In my experience I have found that we can have shorter services, lift up our hands, sing during worship, and have normal conversations and down to earth church announcements without compromising a powerful move of the Holy Spirit.
If a church is really serious about having a culture of soul winning, they need to begin by critically reviewing their church through the eyes of a new visitor and then begin lapping off everything expressing a religious subculture that is not essential to the Gospel and a pure move of the Holy Spirit.
Many Christians become confused and think that the Holy Spirit cannot move unless they are screaming, shaking, and gyrating, oblivious to the fact that an unbeliever may find it strange and even a stumbling block for their salvation!
Churches need to have a multi-layered plan of dialogue with every level of their leadership and continue the discussion regarding the development of a church culture conducive for seekers before they can ever seriously consider obeying the Great Commission. They will especially have to consider how their Sunday worship experience appeals to seekers if indeed Sunday is the main day they present the Gospel to new people. Also, if your church does not have many new visitors every week, it may be because your church members are actually embarrassed to invite their friends and family because of the strange religious behavior exhibited.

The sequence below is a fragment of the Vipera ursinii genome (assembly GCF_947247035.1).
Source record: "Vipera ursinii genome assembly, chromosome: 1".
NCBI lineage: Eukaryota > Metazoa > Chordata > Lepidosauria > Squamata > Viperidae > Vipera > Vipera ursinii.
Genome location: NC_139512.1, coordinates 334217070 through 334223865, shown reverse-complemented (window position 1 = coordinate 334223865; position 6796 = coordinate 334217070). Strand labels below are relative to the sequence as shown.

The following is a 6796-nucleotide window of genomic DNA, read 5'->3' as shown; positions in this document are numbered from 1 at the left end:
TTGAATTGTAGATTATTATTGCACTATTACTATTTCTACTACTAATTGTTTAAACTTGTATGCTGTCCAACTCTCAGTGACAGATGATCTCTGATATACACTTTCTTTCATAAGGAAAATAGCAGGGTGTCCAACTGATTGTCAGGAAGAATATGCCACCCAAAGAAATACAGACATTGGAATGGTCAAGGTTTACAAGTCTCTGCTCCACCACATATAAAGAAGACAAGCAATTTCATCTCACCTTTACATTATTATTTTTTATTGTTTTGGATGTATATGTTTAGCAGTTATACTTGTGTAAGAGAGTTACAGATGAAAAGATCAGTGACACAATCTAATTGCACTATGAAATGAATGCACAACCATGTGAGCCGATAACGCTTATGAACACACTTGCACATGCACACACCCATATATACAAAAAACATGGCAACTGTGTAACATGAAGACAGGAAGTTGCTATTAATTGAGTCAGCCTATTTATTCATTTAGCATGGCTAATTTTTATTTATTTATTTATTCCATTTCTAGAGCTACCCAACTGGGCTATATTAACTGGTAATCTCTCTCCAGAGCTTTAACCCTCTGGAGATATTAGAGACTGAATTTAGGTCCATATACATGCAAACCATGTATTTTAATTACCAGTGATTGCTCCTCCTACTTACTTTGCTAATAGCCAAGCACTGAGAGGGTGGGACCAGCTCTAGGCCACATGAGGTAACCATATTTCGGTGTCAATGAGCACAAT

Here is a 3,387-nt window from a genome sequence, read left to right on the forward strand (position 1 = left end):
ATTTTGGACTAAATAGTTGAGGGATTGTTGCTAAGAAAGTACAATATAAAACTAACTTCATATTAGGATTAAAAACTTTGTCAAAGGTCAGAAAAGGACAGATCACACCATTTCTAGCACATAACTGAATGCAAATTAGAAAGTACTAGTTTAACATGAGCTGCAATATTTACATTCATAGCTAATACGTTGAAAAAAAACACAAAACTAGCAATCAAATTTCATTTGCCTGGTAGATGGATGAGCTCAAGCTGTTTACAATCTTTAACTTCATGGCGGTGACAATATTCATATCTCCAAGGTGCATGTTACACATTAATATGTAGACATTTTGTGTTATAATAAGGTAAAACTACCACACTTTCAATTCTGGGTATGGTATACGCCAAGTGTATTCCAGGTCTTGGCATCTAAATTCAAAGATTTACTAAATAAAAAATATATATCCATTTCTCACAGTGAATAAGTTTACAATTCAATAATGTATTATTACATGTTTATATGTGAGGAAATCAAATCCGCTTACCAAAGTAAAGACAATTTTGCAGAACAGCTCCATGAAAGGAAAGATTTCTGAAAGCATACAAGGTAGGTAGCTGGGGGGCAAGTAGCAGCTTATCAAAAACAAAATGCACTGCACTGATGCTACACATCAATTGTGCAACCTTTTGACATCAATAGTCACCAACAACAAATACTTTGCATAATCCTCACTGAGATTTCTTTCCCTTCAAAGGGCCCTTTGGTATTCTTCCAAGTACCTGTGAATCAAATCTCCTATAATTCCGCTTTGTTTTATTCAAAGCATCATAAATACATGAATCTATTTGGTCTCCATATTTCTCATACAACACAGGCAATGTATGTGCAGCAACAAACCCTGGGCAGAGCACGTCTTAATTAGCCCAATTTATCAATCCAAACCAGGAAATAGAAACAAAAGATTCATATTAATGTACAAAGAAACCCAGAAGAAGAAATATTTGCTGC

Lest someone try to categorize our local church in a certain way, let me say that we do not have a typical “seeker sensitive” church, because our services are usually at least an hour and a half long and are still replete with strong passionate worship and high commitment messages that include the whole counsel of God. I still preach messages on eternal salvation, damnation, repentance, and the like. My attitude is this: If a sinner is going to be turned off and tuned out, let it be because they are rejecting Christ and not because they are rejecting our religious subculture.